By contrast, strategists in both parties say Trump’s agenda and style – and the fact that the GOP leadership stands mostly in lockstep with him – are undoing years of often painstaking work by party leaders to court more female and minority voters.

Trump risks solidiying the Republican Party as the party of men.

That does have its risks:

Though he is not on the ballot this fall, he is framing the midterm elections as a referendum on his presidency, and that has leaders and operatives in the party fearing what GOP strategist Alex Castellanos termed a “pink wave” of women powering a Democratic takeover of the House and perhaps the Senate to deliver a rebuke to Trump.

“The antipathy to Trump from women – college-educated, white, suburban women – transcends anything I’ve ever seen in politics,” Castellanos said. “And it’s not just against Trump’s policies, of course. It’s against Trump as the 1960s ‘Mad Men’ alpha male. It’s Trump who grabbed women where he shouldn’t. Women are coming out to vote against Donald Trump because they see him as a culturally regressive force that would undo the women’s march to equality.”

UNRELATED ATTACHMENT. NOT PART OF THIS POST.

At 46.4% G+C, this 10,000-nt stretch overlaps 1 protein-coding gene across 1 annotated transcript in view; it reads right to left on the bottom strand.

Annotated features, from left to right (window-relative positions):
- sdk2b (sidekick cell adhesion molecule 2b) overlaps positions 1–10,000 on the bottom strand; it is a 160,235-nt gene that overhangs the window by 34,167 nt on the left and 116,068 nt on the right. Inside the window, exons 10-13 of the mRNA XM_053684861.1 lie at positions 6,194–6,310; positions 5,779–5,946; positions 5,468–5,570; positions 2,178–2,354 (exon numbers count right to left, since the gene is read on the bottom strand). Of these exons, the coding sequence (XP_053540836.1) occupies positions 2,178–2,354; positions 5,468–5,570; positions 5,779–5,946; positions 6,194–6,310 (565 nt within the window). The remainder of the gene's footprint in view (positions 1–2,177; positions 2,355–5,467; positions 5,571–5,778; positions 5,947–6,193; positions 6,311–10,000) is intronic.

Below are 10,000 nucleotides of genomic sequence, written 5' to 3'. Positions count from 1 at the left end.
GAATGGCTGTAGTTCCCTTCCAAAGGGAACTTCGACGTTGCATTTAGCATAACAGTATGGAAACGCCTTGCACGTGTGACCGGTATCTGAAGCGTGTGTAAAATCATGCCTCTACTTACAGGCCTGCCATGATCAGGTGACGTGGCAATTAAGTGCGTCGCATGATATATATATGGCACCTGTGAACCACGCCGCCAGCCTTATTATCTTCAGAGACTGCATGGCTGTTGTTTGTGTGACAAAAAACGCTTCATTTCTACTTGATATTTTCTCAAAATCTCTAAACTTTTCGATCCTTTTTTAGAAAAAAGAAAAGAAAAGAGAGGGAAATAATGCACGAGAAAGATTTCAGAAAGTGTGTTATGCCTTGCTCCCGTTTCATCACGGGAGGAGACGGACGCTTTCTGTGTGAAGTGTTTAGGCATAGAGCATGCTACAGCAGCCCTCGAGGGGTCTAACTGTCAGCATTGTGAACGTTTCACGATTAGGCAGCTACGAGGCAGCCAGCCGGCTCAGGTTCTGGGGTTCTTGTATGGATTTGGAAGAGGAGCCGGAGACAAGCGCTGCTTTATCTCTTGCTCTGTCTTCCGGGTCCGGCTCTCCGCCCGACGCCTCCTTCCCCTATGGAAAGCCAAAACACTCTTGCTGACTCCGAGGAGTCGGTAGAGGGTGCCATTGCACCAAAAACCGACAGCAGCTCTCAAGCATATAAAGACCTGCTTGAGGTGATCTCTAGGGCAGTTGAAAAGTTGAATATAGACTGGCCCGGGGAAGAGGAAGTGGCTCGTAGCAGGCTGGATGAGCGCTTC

No good will come of this:

Trump is the embodiment of his political base’s instincts, grievances and worldview, roaring about what he sees as injustice against accused men and pulling his party along with him.

“Everything about this kind of encapsulates in one moment the problem the Republican Party has with women, ranging from it being male-dominated – with Trump’s Cabinet and the Republican leadership in Congress – to issues of dismissing women who experienced harassment and assault with typical kinds of victim blaming,” Democratic pollster Anna Greenberg said.

But that just might be the whole idea:

The ideological currents of conservatism have tilted toward a defense of men. Self-described “men’s rights activists,” who say men are being oppressed by federal law and society, have become widely read on the right. Jordan Peterson, a University of Toronto psychology professor, has gained global celebrity for his call to action to support men.